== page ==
5G brings higher data rates and a need for more efficient power amplifiers. Understand and calculate a PA’s efficiency.
Radio communication systems steadily improve data rates and overall system performance. With that higher performance comes increasing pressure on power consumption. A recent industry report [Ref 1] concluded that power consumed by a typical 5G base station will be 12 kW compared to 7 kW for an LTE base station. That’s about 5 toasters worth of additional power being used. (A typical 2-slice toaster consumes about 1000 W.)
System designers often fret about power consumption. In battery-powered mobile devices, the talk time from one charge depends on battery capacity and the power consumed by the device. Lower power means longer operating time. At the base station, battery power may not be the issue but the cost of energy in the network can add up. And, of course, wasted power in any device generates heat which must be dissipated.
Power amplifiers (PAs) are one significant consumer of power in a wireless system, so amplifier efficiency is important. Figure 1 shows a PA producing output power (Pout) based on the input power (Pin) and the supplied DC power (Pdc).
PAE is usually expressed as a percent. For example, a power amplifier having an output power of 10 W, an input power of 0.5 W and DC power of 30 W would have a PAE = (10-0.5)/30 = 32%. The power gain of this amplifier is GdB= 10 log (10/0.5) = 13 dB.
Power efficiency (PE) is another parameter used to describe amplifier efficiency, ignoring the effect of the input power. In this case, the efficiency is defined simply in terms of the output power and the supplied DC power.
When power efficiency is focused on a single transistor it is sometimes called the drain efficiency (FET device) or collector efficiency (Bipolar transistor). This usage reflects the fact that the DC power is largely determined by measuring the current through the drain or collector, multiplied by the DC power supply voltage.
Note that when the gain of the amplifier is reasonably high, the input power fades in importance causing PAE to be roughly the same as PE.
Peak-to-Average Power Ratio
Variation in the input signal can affect the practical efficiency of a power amplifier when in use. Modern digital modulation methods often result in signals that vary considerably in instantaneous power. (See Digital modulation basics, part 1). Figure 2 shows the instantaneous power level of a signal with high peak power (Ppeak) compared to its average power (Pavg). One way to describe this “peakiness” of the waveform is the peak-to-average power ratio (PAPR), expressed in decibels.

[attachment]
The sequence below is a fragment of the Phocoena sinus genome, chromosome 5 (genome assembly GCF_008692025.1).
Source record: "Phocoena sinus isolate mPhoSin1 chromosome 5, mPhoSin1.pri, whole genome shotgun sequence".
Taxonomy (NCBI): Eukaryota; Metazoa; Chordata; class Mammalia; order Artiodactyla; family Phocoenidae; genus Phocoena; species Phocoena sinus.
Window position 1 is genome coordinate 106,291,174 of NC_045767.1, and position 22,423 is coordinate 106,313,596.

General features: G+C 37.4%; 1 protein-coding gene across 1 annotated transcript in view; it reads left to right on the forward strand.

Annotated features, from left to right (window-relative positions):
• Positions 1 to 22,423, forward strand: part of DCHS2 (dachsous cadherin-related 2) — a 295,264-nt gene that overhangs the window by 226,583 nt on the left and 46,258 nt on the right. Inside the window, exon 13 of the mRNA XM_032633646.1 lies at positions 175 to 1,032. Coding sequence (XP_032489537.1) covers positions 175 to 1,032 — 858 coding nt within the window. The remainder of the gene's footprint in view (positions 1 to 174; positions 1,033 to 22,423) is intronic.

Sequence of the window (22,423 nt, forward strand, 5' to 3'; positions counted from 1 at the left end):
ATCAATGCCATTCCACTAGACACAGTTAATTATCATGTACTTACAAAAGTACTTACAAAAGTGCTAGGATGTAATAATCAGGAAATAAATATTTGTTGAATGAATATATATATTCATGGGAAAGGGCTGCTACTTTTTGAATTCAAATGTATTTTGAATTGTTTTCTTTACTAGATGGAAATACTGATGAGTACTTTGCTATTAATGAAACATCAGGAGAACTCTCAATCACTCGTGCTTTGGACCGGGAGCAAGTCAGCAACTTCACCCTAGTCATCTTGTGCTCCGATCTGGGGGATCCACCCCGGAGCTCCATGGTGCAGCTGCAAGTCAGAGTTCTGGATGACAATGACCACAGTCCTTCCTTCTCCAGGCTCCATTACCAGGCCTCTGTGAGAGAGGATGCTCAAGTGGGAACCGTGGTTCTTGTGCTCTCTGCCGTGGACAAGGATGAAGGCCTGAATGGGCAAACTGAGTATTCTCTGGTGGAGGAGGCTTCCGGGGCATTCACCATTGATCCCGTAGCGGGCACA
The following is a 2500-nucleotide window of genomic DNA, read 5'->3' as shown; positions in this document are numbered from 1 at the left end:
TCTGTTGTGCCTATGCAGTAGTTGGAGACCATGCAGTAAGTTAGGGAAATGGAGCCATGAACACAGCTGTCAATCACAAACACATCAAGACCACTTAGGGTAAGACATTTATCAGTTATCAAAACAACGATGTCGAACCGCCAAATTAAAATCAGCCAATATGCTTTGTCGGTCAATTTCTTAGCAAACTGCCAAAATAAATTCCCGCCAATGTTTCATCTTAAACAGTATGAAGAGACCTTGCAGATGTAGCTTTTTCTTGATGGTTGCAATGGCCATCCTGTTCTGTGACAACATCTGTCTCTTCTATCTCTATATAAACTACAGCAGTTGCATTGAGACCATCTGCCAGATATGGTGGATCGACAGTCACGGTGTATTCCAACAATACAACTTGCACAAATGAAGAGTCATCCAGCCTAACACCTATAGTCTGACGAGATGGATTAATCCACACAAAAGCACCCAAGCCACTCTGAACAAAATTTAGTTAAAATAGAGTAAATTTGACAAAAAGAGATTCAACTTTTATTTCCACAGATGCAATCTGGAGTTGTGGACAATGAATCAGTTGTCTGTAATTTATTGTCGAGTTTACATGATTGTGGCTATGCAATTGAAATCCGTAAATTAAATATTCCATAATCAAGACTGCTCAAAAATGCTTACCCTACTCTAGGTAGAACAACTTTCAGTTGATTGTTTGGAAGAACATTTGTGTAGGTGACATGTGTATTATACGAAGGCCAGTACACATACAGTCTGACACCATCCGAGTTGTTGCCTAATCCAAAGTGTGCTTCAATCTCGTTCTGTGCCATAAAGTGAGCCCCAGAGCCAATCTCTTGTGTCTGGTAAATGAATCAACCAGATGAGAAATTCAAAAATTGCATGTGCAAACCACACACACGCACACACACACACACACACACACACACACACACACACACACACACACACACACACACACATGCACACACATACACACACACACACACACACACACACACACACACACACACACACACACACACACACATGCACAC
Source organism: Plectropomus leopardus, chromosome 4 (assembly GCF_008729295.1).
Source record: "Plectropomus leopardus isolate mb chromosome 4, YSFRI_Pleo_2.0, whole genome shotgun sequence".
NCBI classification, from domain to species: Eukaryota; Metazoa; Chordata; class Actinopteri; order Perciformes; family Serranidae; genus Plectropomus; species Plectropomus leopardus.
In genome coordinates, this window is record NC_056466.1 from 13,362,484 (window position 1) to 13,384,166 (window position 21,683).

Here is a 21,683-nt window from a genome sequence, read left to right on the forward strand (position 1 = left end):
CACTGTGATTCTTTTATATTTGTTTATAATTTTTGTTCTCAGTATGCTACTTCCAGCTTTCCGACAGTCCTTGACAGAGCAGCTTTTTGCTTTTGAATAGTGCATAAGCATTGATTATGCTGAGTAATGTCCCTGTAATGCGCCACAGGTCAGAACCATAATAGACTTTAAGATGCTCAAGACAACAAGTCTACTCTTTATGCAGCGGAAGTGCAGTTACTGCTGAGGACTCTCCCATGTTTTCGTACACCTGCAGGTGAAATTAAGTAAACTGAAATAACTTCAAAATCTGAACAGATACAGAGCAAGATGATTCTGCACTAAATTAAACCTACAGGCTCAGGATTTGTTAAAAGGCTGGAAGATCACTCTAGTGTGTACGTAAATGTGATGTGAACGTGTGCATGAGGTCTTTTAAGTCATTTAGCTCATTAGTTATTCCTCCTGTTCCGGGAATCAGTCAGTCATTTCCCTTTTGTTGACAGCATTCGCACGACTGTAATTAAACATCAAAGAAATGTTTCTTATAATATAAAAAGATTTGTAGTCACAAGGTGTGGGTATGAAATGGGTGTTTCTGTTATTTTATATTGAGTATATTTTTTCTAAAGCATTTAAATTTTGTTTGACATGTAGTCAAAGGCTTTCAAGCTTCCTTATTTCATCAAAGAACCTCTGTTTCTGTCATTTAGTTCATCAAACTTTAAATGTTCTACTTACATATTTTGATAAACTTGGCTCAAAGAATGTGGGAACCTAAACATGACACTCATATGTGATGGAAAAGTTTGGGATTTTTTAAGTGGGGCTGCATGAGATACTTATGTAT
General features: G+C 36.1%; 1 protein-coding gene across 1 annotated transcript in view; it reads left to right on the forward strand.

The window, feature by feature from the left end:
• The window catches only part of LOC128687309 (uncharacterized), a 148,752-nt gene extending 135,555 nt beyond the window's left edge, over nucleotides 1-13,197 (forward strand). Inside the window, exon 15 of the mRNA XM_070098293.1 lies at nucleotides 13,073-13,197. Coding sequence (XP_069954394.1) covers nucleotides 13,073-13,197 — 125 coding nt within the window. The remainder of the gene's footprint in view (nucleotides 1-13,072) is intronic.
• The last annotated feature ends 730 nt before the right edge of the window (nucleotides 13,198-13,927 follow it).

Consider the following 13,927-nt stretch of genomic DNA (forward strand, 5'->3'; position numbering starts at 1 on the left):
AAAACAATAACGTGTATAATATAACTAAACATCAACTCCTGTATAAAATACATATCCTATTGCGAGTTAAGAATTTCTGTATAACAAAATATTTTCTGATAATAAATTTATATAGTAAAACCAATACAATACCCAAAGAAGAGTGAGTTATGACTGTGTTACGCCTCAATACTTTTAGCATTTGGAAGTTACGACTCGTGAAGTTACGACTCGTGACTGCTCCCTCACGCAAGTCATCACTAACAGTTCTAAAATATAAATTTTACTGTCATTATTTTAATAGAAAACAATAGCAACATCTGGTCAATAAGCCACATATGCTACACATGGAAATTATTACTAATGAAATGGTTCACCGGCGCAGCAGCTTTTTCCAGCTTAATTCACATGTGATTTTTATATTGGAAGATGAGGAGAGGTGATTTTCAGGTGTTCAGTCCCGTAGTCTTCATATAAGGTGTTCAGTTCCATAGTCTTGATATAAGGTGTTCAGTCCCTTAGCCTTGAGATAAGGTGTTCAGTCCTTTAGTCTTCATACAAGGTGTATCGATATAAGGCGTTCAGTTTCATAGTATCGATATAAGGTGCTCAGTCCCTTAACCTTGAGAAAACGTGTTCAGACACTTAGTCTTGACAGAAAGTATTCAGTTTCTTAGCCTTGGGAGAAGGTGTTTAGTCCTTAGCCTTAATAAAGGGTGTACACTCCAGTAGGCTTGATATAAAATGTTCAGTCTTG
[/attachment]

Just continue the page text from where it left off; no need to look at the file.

Amplifier designers like constant power levels so they can tweak the amplifier to perform best at that particular level. Figure 3 shows the PE as a function of output power for a typical power amplifier. Amplifier efficiency tends to drop at low power levels. For our purposes, the shape of the curve is more important than the specific values. The PA must handle the peak power, but the signal’s average power mostly determines its practical power efficiency. Fig. 3 also shows the operating point with best efficiency, where we would like the amplifier to operate. Unfortunately, the PAPR of the signal causes you to move the operating point to the left so that the peak power doesn’t overdrive the amplifier.
Backing off on the operating point (and output power) of the amplifier is an obvious solution to the problem of high PAPR. However, the efficiency of the amplifier will suffer. Fortunately, RF engineers have developed two methods that can adjust the amplifier operating behavior in real time and improve the efficiency.
Both methods were first proposed in the 1930’s but are now commonly-used design approaches in the 21st century. These amplifier design methods are:
- Envelope Tracking Amplifier: The input signal dynamically controls the power supply voltage of the amplifier.
- Doherty Amplifier: A two-path amplifier that responds to peaks in the input signal when required.
We will take a closer look at these two methods in future articles.
1. “5G Power: Creating a green grid that slashes costs, emissions & energy use,” Huawei, Chen Dongxu, July 29, 2020, https://www.huawei.com/us/publications/communicate/89/5g-power-green-grid-slashes-costs-emissions-energy-use.
2. “How to Design an RF Power Amplifier: The Basics”, Keysight Technologies, YouTube video,
Bob Witte is President of Signal Blue LLC, a technology consulting company. Bob has held many positions in R&D, technology planning, strategic planning, and manufacturing for Keysight Technologies, Agilent Technologies and Hewlett-Packard Company. Inside, he is just an engineer that loves to see innovative products solve real customer problems. Bob is the author of two books on test and measurement instrumentation: Electronic Test Instruments (2nd Edition) and Spectrum and Network Measurements (2nd Edition).
- IMS 5G Summit: Design challenges remain (part 1)
- IMS 5G Summit: Design challenges remain (part 2)
- 5G is hot, keep your components and systems cool
- The RF power amplifier, Part 1: Functions
- The RF power amplifier, Part 2: Considerations
- Digital Modulation basics, part 1
- Digital Modulation basics, part 2